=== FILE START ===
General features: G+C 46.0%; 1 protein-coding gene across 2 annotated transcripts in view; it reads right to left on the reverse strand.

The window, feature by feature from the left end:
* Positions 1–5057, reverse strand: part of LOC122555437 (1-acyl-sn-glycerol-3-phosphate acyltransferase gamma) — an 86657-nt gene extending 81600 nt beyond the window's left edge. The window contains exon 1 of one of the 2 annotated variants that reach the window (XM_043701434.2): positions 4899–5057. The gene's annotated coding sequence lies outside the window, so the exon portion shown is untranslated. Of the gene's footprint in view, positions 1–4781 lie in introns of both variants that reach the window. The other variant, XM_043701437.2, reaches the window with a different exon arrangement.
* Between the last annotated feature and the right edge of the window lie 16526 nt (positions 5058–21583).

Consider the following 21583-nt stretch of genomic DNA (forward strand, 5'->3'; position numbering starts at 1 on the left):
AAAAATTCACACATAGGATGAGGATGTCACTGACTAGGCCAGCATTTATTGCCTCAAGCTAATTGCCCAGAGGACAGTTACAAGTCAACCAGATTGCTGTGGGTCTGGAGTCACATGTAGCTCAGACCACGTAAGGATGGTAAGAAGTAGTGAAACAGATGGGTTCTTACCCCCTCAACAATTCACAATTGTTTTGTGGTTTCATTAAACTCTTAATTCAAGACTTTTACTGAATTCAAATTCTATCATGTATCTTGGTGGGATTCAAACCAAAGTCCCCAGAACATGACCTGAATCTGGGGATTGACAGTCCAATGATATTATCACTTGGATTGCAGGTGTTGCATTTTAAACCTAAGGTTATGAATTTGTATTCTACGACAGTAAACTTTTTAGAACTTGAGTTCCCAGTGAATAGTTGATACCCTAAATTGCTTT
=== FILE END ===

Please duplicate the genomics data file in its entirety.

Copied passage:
General features: G+C 46.0%; 1 protein-coding gene across 2 annotated transcripts in view; it reads right to left on the reverse strand.

The window, feature by feature from the left end:
* Positions 1–5057, reverse strand: part of LOC122555437 (1-acyl-sn-glycerol-3-phosphate acyltransferase gamma) — an 86657-nt gene extending 81600 nt beyond the window's left edge. The window contains exon 1 of one of the 2 annotated variants that reach the window (XM_043701434.2): positions 4899–5057. The gene's annotated coding sequence lies outside the window, so the exon portion shown is untranslated. Of the gene's footprint in view, positions 1–4781 lie in introns of both variants that reach the window. The other variant, XM_043701437.2, reaches the window with a different exon arrangement.
* Between the last annotated feature and the right edge of the window lie 16526 nt (positions 5058–21583).

Consider the following 21583-nt stretch of genomic DNA (forward strand, 5'->3'; position numbering starts at 1 on the left):
AAAAATTCACACATAGGATGAGGATGTCACTGACTAGGCCAGCATTTATTGCCTCAAGCTAATTGCCCAGAGGACAGTTACAAGTCAACCAGATTGCTGTGGGTCTGGAGTCACATGTAGCTCAGACCACGTAAGGATGGTAAGAAGTAGTGAAACAGATGGGTTCTTACCCCCTCAACAATTCACAATTGTTTTGTGGTTTCATTAAACTCTTAATTCAAGACTTTTACTGAATTCAAATTCTATCATGTATCTTGGTGGGATTCAAACCAAAGTCCCCAGAACATGACCTGAATCTGGGGATTGACAGTCCAATGATATTATCACTTGGATTGCAGGTGTTGCATTTTAAACCTAAGGTTATGAATTTGTATTCTACGACAGTAAACTTTTTAGAACTTGAGTTCCCAGTGAATAGTTGATACCCTAAATTGCTTT